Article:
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by Wendy Connick
November 10, 2017
by Wendy Connick
November 10, 2017
Saving enough money to pay for all the things you want to do in retirement is no small task. Many retirees end up compromising on their retirement plans because there simply isn't enough money to do it all. But if you can get the most out of every dollar, you may be able to do more than you ever dreamed.
Time and money may not be exactly equal, but when something needs to be done, you can generally spend either more time or more money on it. Because retirees generally have more time on their hands than money, it makes sense to spend more of the former.
For example, finding and collecting coupons takes a lot of time, but it can also save you a significant amount of money. The same is true of keeping track of supermarket specials and planning your menu for the week around the store's markdowns. Cooking your own meals takes a lot more time and effort than going to a restaurant, but it's a whole lot cheaper. Learning how to do simple home repairs, like replacing a worn-out washer in your faucet, can also save you a bundle.
The ultimate way to trade time for money, of course, is to get a job. Going back to a 9-to-5 job doesn't exactly appeal to most retirees, but you may be able to stretch your savings a lot further by getting a part-time job or setting up a side hustle.
As a rule of thumb, the riskier an investment is, the higher its potential returns will be. After all, if a risky investment didn't offer higher rewards, no one would buy it. Retirees generally want to minimize risk in their portfolios, as they depend on that money, and they don't have years to recover from a stock market crash. However, if you embrace a bit of risk in your portfolio, you can increase your returns without adding too much volatility.
Many retirees use the formula of 110 minus their age to calculate the percentage of their portfolio that should be in stocks. Thus, a 70-year-old would have 40% of his portfolio in stocks with the remainder in bonds and cash equivalents. Pushing your stock percentage just a little bit higher can give you a significantly higher overall return without a major increase in risk, as long as you thoroughly diversify your stock holdings.
For example, let's say you had $500,000 in your retirement portfolio, with $200,000 of it invested in stocks and the remaining $300,000 in bonds (a 40/60 asset allocation). Since 1926, stocks of large companies have returned an average of 10% per year, while government bonds have returned between 5% and 6%. Based on these figures, in an average year, the stocks in your portfolio would earn you $20,000, and the bonds would bring in around $16,500, for a total annual return of $36,500.
If you shifted your investments to a 50/50 split between stocks and bonds, then in an average year the stocks would yield $25,000, and the bonds around $13,750 for a total annual return of $38,750. That's an extra $2,250 per year in exchange for only a slight increase in volatility.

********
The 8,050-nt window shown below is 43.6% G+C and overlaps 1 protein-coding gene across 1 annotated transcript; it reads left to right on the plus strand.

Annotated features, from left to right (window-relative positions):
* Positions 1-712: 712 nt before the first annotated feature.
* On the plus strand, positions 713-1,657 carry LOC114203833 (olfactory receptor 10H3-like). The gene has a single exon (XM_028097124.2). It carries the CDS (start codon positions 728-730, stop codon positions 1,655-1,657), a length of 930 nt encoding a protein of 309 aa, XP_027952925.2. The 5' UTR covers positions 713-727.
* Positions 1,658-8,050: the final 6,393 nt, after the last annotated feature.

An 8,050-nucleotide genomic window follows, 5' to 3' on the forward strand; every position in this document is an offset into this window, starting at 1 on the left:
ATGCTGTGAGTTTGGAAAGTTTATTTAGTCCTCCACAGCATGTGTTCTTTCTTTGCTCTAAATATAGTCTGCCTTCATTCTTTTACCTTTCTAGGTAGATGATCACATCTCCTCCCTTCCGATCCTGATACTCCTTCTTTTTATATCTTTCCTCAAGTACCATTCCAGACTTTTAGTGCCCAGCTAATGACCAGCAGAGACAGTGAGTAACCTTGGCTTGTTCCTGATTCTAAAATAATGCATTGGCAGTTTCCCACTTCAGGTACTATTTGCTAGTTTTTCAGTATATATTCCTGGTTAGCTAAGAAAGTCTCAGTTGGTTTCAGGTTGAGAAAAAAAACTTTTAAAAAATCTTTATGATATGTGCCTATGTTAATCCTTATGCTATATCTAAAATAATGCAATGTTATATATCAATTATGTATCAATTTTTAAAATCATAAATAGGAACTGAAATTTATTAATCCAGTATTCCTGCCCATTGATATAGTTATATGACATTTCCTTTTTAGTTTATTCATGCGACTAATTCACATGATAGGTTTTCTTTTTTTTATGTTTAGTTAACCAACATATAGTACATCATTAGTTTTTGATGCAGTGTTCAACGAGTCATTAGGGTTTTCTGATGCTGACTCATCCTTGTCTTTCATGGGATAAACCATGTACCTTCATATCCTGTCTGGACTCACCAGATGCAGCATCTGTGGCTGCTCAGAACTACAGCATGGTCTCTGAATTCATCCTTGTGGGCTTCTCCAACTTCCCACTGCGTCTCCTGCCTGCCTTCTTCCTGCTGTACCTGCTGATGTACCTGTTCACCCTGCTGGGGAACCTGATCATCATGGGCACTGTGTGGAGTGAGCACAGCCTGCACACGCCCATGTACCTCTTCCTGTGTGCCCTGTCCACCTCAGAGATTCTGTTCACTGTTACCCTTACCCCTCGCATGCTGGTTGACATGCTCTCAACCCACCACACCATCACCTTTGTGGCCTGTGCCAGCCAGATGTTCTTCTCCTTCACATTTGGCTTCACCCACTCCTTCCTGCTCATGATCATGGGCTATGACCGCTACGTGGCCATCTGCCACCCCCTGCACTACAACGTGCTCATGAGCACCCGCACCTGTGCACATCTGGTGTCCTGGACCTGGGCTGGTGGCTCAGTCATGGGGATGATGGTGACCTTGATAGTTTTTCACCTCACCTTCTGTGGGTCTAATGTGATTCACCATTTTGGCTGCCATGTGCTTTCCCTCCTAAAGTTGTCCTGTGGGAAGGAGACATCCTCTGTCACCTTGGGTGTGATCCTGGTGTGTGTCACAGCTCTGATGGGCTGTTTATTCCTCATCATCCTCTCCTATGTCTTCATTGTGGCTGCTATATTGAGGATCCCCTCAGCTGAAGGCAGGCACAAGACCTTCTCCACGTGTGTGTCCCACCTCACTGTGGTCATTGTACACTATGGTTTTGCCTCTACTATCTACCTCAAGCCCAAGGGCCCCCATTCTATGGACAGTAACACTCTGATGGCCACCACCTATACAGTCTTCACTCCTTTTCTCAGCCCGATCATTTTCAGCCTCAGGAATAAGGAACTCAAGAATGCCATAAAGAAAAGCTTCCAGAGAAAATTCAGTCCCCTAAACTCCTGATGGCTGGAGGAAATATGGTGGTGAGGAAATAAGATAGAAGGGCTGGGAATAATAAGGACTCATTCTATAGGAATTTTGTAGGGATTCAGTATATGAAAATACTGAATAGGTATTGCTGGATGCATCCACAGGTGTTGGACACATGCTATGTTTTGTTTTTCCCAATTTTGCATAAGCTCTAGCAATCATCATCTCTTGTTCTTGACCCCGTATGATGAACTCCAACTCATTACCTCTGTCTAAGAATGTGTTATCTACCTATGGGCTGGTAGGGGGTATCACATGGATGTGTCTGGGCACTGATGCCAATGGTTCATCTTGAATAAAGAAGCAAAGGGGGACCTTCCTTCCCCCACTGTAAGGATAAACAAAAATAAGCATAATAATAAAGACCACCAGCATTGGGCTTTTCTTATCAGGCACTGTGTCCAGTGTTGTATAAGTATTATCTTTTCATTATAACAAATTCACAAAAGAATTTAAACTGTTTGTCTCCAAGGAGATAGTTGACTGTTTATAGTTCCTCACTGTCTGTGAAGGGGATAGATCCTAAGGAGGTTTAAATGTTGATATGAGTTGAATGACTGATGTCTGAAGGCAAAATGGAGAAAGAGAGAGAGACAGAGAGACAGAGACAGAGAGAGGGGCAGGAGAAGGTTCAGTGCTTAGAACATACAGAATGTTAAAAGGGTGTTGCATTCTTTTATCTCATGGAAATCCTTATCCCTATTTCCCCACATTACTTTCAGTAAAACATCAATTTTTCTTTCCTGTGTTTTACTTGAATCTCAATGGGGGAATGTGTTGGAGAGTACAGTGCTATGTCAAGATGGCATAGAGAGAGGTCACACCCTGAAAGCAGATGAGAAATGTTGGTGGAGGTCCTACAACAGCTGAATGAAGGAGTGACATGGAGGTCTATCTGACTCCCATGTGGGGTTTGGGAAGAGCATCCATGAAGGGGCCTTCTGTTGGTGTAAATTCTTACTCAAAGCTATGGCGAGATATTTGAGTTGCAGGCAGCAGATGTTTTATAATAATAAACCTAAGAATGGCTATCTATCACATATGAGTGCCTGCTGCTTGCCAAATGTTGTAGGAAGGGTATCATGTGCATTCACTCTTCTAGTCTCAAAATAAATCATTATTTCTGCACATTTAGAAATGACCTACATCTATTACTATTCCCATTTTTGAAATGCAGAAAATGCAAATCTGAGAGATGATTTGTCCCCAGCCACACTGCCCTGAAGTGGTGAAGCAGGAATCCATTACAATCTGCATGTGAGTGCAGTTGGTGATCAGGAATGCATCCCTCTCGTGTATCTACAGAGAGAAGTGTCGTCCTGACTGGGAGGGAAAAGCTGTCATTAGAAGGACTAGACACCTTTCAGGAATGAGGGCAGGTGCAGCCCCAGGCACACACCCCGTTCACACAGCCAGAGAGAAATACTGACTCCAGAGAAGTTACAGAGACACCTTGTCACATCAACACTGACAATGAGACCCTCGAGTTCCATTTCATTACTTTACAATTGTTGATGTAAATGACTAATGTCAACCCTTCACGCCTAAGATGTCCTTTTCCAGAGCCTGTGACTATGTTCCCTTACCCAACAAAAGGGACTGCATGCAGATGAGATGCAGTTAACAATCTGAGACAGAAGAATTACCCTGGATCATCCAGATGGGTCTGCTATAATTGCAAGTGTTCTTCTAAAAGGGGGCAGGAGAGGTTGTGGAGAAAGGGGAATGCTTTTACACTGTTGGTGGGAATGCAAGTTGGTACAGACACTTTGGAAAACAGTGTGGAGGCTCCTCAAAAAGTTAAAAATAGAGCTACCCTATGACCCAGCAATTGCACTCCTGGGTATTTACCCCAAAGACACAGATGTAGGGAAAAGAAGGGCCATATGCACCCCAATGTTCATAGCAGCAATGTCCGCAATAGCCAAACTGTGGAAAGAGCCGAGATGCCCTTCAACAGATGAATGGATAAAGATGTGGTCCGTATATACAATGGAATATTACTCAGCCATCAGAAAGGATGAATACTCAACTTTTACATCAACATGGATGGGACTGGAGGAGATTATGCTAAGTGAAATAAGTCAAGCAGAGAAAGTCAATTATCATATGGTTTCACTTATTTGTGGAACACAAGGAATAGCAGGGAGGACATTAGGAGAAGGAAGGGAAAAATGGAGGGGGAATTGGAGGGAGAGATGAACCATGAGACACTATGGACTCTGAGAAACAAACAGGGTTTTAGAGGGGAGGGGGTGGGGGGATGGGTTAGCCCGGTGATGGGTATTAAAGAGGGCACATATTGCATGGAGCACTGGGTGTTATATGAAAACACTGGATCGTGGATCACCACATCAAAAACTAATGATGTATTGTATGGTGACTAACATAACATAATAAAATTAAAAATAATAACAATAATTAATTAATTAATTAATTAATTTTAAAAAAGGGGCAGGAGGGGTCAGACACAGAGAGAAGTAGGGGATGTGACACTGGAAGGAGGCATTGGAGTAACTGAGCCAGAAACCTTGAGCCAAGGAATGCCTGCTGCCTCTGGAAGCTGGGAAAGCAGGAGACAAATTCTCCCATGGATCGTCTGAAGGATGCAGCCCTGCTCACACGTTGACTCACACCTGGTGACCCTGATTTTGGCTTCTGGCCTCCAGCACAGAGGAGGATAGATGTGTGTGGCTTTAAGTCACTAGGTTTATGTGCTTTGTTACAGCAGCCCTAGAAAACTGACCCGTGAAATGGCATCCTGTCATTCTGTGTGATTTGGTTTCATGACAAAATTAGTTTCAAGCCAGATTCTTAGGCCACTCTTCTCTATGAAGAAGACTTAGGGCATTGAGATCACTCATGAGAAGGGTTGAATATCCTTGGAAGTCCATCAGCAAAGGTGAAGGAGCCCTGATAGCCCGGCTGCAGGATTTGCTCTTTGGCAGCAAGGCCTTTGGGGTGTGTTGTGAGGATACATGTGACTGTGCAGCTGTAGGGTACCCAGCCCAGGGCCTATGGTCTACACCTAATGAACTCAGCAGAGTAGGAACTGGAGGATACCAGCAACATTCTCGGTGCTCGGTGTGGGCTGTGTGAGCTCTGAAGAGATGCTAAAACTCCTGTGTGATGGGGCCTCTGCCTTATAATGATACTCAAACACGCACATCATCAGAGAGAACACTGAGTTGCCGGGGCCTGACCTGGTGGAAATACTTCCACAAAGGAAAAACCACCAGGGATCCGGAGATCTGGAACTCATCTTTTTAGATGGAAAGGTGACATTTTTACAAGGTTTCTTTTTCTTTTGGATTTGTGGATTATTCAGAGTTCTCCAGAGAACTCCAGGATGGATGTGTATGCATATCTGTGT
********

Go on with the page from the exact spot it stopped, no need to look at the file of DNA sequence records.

If that aforementioned 70-year-old had 50% of his holdings in stocks instead of 40%, the money should definitely not be in just one or two companies. Instead, he'd be wise to spread it out over several different funds or ETFs, and perhaps throw in a handful of dividend aristocrats to boost his dividend yields.
Just because you're retired from work doesn't mean you're retired from taxes. Uncle Sam will continue to demand his cut, and you may need to pay state income taxes as well. And then there are sales taxes, property taxes, excise taxes, capital gains taxes, etc. You'll probably never be able to cut your tax bill to zero, but by taking advantage of every possible tax break, you can shrink it down to a fraction of what the government would like to collect from you.
For example, if your taxable income for the year is high enough, not only do you have to pay taxes on that income, but you also have to pay taxes on your Social Security benefits. So for retirees, having lots of taxable income is a double whammy. The solution is to find a way to make much of your income not taxable, and the easiest way to manage this is to have your retirement savings in a Roth account. Unlike traditional IRAs and 401(k)s, a Roth account gives you a tax break on the money you take out of the account instead of the money you put into the account. Fortunately, even in retirement, you can convert your traditional retirement accounts to a Roth account (although you have to pay taxes on the money when you convert it, so careful planning is essential).
If you really want to get the most out of your money, you need to know exactly how much is coming in and where and when it's going out. In other words, you need a budget. Budgeting is a hassle to set up, but it's not all that difficult to keep going once you get in the habit, and a basic budget can make an enormous difference in your financial situation. Give it a try, and you may even find that you enjoy knowing what every one of your pennies is up to.